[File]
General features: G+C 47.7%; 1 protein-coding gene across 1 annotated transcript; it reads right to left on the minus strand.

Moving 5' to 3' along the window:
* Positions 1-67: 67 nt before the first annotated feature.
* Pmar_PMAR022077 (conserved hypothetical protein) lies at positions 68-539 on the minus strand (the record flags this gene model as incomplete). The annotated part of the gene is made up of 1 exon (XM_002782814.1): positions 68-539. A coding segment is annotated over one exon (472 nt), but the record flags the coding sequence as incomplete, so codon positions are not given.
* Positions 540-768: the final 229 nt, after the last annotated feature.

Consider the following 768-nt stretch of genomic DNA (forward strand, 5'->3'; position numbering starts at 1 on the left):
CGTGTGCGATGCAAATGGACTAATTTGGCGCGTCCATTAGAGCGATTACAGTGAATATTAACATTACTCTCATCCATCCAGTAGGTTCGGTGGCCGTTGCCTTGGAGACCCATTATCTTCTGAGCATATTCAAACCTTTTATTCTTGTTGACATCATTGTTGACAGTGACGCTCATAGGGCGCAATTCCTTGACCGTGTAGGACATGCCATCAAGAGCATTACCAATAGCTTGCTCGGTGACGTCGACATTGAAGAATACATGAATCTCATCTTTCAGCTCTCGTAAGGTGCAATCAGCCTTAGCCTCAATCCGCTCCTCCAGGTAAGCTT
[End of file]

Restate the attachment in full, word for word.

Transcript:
General features: G+C 47.7%; 1 protein-coding gene across 1 annotated transcript; it reads right to left on the minus strand.

Moving 5' to 3' along the window:
* Positions 1-67: 67 nt before the first annotated feature.
* Pmar_PMAR022077 (conserved hypothetical protein) lies at positions 68-539 on the minus strand (the record flags this gene model as incomplete). The annotated part of the gene is made up of 1 exon (XM_002782814.1): positions 68-539. A coding segment is annotated over one exon (472 nt), but the record flags the coding sequence as incomplete, so codon positions are not given.
* Positions 540-768: the final 229 nt, after the last annotated feature.

Consider the following 768-nt stretch of genomic DNA (forward strand, 5'->3'; position numbering starts at 1 on the left):
CGTGTGCGATGCAAATGGACTAATTTGGCGCGTCCATTAGAGCGATTACAGTGAATATTAACATTACTCTCATCCATCCAGTAGGTTCGGTGGCCGTTGCCTTGGAGACCCATTATCTTCTGAGCATATTCAAACCTTTTATTCTTGTTGACATCATTGTTGACAGTGACGCTCATAGGGCGCAATTCCTTGACCGTGTAGGACATGCCATCAAGAGCATTACCAATAGCTTGCTCGGTGACGTCGACATTGAAGAATACATGAATCTCATCTTTCAGCTCTCGTAAGGTGCAATCAGCCTTAGCCTCAATCCGCTCCTCCAGGTAAGCTT